Mazda 5 1.6D Venture
Can style and sharp handling make the difference for the Mazda 5?
Special-edition Venture model has lots of kit for the money, but the dated 1.6 diesel engine is thirsty. The 5 is pretty sharp to drive compared to its rivals here, yet the interior looks dated, the rear seats aren’t as spacious and there’s less boot space.
Until the introduction of the Ford Grand C-MAX two years ago, the Mazda 5 had a unique feature in the compact MPV class: sliding doors. They’re still a useful addition, as they provide easy access to the back seats, and Mazda has done a good job of integrating the door mechanism into the bodywork.
Less successful are the lines that swoop from the front wheelarches back along the bodywork. Mazda should be applauded for trying something different, but these lines disappear in most light conditions, leaving the 5 looking slab-sided – something that’s not helped by small 16-inch alloy wheels. And the gaping front grille seems like a comical update of the one on the Mazda 3 hatchback.
Things don’t improve inside. Even though the Mazda 5 was only launched three years ago, its cabin is remarkably dated. There are hard black plastics everywhere, the heater controls are clunky and the digital display on top of the centre console has old-fashioned orange lighting. The soft velour fabrics leave a lot to be desired, too, which is a real shame, as the seats themselves are comfortable.
The 5 is long and narrow, and it falls behind its rivals for interior space. Even Mazda says it should be considered as a six-plus-one rather than a full seven-seater: the centre seat in the middle row is only suitable for short trips. The rearmost seats are on the tight side, too, but there’s enough room for two kids at least.
If you don’t need the centre seat, it can be folded away and replaced by a netted storage bin with a plastic lid, while the fold-down seatback trays have a more pronounced lip compared to the trays in the other cars here.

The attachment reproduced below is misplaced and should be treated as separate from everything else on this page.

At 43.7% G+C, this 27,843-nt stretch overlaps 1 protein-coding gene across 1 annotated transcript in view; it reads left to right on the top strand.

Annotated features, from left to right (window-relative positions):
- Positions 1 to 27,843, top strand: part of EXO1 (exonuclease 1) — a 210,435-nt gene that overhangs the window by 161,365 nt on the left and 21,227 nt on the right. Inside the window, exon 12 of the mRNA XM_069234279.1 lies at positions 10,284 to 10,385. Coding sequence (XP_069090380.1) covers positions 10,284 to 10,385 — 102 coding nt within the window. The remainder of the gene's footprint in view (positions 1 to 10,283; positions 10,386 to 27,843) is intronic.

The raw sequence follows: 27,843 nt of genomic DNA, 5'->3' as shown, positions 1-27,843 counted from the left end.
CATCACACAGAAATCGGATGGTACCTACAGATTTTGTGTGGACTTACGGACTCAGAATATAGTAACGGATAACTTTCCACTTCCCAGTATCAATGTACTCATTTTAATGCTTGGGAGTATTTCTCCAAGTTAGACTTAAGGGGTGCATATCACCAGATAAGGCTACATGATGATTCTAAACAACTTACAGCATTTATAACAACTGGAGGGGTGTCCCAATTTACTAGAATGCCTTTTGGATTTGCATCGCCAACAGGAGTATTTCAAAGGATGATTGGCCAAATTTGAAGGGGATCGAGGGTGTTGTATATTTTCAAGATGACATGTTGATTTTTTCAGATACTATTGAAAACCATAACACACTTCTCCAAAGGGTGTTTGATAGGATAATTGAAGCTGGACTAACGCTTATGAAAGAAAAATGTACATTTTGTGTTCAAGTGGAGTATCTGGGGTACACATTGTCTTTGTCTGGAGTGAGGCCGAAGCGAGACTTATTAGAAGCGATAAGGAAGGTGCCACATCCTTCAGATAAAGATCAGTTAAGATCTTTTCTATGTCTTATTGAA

The boot is wider than the Verso’s, and it’s longer with the seats moved forward, too. Sadly, there’s a gap between the end of the boot floor and the seats: it’s only useful for carrying long items that hang over that gap.
Fire up the 1.6-litre diesel, and it’s quieter than the Renault’s ageing engine, but not as smooth as the Toyota’s. Considering its power deficit, the Mazda kept the Verso honest in our acceleration tests, while sharp steering and a smooth-shifting gearbox encourage you to make progress. The 5 is at home in corners, too, with lots of grip and not much body roll – few MPVs are as much fun to drive.
Where the Mazda loses out is running costs. It’s currently only available in special-edition Venture trim, and the £21,290 diesel tested here undercuts both rivals. It comes with lots of goodies, too – including sat-nav, climate and cruise control, Bluetooth, privacy glass and a reversing camera – but the rest of the financial package isn’t as attractive.
The diesel engine is relatively dirty for its size, and 38.1mpg on-test economy was well behind the Toyota’s. Add higher servicing costs plus a less versatile, dated interior, and the Mazda’s chances of victory look slim.
In this review
- 1IntroductionThe revised Toyota Verso takes on the leading class contenders from Renault and Mazda
- 21st Renault Grand ScenicThe established Renault Grand Scenic majors on space and efficiency
- 32nd Toyota VersoSharp styling and an improved diesel aim to give the reviews Toyota Verso the edge
- 43rd Mazda 5 - currently readingCan style and sharp handling make the difference for the Mazda 5?
- 5Facts and figures